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Nonprofit Group To Renovate Former Factory In Hartford

Kenneth R. Gosselin

October 07, 2010

The abandoned Hartford factory where a once-renowned gold-leafing company operated for more than a century could once again become a workspace for artisans.

The M. Swift & Sons factory, closed since 2004, has been donated by the Swift family to Common Ground, which successfully renovated 410 Asylum St. in downtown Hartford for a mix of affordable and market-rate apartments.

Common Ground, a nonprofit group, plans to renovate the 61,000-square-foot, brick factory in the North End its earliest sections dating to 1868 for workspace for artists, craftspeople and other creative businesses. Some of the space could be used for job training and classroom space.

"Everything's still in pencil," said Sharon M. Gowen, director of Connecticut Community Partnerships for Common Ground.

Common Ground's mission is to create supportive housing and end homelessness, but Gowan said that the plan for creating workspace is a good fit. It represents an investment in a neighborhood that will hopefully foster job growth and become a catalyst for revitalizing the neighborhood, she said.

Adding more housing to the neighborhood also would not have been desirable because the vacancy rate for apartments and houses is high, Gowen said.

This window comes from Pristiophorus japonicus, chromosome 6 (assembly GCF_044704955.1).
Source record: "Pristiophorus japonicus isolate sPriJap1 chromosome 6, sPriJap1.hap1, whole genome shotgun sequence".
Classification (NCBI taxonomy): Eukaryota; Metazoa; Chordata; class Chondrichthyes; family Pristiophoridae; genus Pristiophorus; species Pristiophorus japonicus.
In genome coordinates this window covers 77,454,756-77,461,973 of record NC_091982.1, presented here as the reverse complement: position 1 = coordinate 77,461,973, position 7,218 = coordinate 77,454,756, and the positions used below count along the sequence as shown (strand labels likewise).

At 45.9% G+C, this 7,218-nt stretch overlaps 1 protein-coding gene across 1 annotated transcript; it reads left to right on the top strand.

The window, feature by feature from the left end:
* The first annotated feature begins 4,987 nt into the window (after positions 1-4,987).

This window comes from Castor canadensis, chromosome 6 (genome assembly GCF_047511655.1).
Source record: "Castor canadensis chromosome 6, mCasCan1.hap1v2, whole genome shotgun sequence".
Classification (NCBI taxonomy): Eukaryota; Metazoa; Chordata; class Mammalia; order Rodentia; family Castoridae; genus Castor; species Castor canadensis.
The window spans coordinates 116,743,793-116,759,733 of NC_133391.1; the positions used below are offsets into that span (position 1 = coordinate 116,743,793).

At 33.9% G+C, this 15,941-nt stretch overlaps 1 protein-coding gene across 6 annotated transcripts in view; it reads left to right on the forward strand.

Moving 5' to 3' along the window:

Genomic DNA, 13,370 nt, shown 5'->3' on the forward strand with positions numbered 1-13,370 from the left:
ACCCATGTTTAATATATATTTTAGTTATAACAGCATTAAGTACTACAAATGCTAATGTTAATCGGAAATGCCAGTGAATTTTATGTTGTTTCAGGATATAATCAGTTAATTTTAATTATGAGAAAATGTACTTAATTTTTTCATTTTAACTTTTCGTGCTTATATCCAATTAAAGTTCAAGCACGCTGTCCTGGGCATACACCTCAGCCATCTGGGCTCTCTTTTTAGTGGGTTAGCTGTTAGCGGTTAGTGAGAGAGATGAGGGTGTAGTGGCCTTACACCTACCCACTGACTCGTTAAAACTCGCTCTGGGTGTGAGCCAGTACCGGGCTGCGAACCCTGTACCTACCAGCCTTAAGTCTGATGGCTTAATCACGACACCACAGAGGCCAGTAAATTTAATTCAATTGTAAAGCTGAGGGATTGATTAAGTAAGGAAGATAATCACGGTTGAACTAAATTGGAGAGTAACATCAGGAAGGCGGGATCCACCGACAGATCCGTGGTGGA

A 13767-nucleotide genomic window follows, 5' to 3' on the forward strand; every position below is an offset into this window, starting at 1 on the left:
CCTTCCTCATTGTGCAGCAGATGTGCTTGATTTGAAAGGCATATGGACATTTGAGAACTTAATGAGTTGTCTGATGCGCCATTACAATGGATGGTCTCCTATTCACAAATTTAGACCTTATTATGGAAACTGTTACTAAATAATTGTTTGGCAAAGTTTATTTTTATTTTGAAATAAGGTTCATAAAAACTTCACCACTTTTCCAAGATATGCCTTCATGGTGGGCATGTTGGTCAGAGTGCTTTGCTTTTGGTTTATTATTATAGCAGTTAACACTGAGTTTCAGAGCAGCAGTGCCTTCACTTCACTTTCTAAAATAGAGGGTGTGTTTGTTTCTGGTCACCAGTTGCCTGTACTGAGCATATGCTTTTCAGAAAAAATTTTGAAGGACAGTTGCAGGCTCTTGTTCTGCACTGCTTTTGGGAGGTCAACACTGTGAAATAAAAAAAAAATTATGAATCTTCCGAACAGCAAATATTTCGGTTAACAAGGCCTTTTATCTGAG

There is no timetable for construction or an estimate of costs, although it could easily run well into the millions of dollars.

Once the factory closed, the Swift family looked for a buyer for the property, which also includes a farmhouse and the original Swift homestead. Unable to find a buyer, the family considered demolition, but historic preservationists and neighborhood leaders sought the help of Common Ground to take on the project.

Tomas Nenortas, program director at the Hartford Preservation Alliance, said that the factory is typical of 19th-century industrial structures. More important is the gold-leafing business that once operated there and its prominence throughout the country. Gold leaf manufactured there still graces the state Capitol dome in Hartford.

The factory already is listed on the state's register of historic places. It is likely that federal recognition will be sought so that Common Ground may obtain tax credits to help finance the redevelopment work.

The alliance worked with Common Ground on the 410 Asylum project, known as The Hollander. Nenortas sees a similar collaboration for the Swift property that "will transform a derelict site, ripe for economic development, into a quality asset for the Northeast neighborhood."

Critical to the project is a $600,000 grant from the state's Brownfields Pilots program, which will pay for cleaning up contaminated soil on the industrial site.

Neighborhood leaders and city officials hailed what could result from the project.

"This investment is a down payment on Hartford's future and is a home run for our residents right now," Mayor Pedro E. Segarra said.

Reprinted with permission of the Hartford Courant. To view other stories on this topic, search the Hartford Courant Archives at http://www.courant.com/archives.
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